What a Tangled We Weave
This is more from the same line of evidence that may be show as John Calvert buying himself a seat on the subcommittee, and the conservatives buying the Attorney General's support.
“But Josh,” you may say, “didn't people do the same for the sensible, pro-science candidates?”
The four sitting sensibles are Bill Wagnon, Sue Gamble, Janet Waugh, and Carol Rupe.
Most, if not all, of this group gave at least once to Governor Sebelius' campaign in 2002. That does not seem to have bought them much vocal support. (Correction: Several of the minority members gave small amounts to David Adkins, Phill Kline's opponent. I was stupid and misremembered the race. Thanks to a commenter for the tip).
Over many years, Bill Wagnon has received money from these prominent groups or people: Kathleen Sebelius, the Social Workers' Union, the Kansas branch of the National Education Association, and the Mainstream Coalition. Sebelius gave $100 in 2003.
The only contribution to a school board race from the Mainstream Coalition in 2004 was $500 to Timothy Aiken, who lost.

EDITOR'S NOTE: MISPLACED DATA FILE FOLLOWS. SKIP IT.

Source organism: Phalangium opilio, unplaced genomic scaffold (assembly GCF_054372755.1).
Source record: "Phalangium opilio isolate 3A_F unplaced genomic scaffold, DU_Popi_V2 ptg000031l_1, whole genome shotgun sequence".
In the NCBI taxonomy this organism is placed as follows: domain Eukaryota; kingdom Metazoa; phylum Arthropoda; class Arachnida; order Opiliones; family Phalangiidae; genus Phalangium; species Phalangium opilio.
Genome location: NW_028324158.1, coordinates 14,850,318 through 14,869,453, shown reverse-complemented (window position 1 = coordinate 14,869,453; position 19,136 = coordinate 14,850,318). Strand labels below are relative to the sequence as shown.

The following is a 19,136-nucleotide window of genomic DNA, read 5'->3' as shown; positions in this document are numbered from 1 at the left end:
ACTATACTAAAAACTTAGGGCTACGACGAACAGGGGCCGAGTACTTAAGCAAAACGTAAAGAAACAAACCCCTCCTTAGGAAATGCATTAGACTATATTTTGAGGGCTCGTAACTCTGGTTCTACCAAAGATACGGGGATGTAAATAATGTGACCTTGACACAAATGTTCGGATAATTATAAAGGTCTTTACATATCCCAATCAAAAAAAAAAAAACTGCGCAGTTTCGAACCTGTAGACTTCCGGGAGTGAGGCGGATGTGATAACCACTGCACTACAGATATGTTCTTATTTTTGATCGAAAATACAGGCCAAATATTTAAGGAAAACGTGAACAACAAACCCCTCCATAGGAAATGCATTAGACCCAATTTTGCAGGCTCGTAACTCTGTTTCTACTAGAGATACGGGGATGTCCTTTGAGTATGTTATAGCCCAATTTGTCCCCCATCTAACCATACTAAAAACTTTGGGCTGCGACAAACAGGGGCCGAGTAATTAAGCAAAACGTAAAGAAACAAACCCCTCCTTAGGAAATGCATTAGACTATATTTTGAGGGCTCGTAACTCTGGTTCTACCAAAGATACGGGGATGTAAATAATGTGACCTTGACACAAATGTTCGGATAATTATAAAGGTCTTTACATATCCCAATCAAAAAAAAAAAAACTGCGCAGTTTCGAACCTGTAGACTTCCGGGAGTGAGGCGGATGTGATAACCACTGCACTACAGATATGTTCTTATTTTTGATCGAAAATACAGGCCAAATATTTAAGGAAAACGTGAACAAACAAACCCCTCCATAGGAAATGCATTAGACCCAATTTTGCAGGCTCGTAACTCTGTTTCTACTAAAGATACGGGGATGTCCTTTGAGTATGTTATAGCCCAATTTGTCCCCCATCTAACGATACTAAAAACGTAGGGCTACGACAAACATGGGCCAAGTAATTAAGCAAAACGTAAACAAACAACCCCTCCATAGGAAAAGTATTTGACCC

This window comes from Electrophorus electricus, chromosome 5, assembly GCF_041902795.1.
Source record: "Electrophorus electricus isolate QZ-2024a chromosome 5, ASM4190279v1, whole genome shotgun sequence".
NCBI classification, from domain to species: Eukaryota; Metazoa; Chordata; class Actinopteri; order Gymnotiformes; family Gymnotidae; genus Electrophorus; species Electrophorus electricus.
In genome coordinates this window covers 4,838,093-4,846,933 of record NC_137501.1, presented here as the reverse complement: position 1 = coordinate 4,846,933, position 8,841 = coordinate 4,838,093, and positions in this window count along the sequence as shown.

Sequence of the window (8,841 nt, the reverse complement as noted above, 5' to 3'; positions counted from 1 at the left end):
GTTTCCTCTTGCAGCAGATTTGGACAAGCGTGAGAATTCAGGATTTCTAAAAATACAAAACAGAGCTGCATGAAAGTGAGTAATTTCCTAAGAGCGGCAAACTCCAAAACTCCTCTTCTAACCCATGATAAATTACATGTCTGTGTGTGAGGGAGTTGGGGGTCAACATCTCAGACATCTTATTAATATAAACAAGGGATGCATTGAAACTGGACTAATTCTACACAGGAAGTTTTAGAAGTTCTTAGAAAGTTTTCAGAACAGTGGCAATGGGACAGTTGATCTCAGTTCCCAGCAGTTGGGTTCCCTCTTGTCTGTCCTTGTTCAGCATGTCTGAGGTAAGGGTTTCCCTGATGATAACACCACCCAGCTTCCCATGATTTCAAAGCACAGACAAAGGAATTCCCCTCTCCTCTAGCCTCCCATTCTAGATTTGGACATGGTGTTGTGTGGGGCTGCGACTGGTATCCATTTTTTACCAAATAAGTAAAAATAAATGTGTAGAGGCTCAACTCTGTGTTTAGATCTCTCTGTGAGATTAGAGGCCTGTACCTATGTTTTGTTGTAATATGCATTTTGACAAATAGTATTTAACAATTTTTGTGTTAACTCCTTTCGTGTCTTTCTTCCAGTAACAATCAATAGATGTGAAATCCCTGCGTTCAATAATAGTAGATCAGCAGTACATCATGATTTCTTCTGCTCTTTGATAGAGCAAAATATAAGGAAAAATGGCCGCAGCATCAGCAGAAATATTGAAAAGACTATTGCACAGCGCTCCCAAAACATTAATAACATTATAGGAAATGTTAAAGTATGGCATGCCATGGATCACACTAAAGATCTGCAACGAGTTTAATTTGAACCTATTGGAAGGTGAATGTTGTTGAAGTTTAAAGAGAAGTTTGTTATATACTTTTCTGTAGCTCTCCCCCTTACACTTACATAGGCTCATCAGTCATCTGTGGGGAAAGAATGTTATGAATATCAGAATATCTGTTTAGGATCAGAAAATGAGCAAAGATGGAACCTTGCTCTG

Kansas Citizens for Science is a 501(c)3, so it does not endorse or finance candidates.
KCFS President Harry McDonald gave $100 to Forrest Weddle in 2002. Vice-president (and science standards committee member) Jack Krebs gave $100 to Wayne Holt in 2000. Neither is a sitting Board member. Embattled science standards committee chair Steve Case never gave to any candidate.
Kathy Martin, a woman who can't spell “scandal”, and can't recognize one that's in front of her face, raised $23,462.
She beat sitting candidate Bruce Wyatt in the primary. He raised $15,606. How much would he have needed to win? How hard would it have been to raise $8,000? How much effort would we have saved ourselves?
Carol Rupe raised $6946, all but $200 from individuals. United Teachers of Wichita gave $100 in the primaries and $100 in the general election.
Bill Wagnon raised $18164.99, almost enough to take on Kathy Martin. Aside from contributions by Janet Waugh, Governor Sebelius, and David Wittig (!), that all seems to have come from private citizens.
In short, the science community not only hasn't abused the system, they've barely participated. Could a couple hundred dollars have beaten one of the conservatives? Hard to say.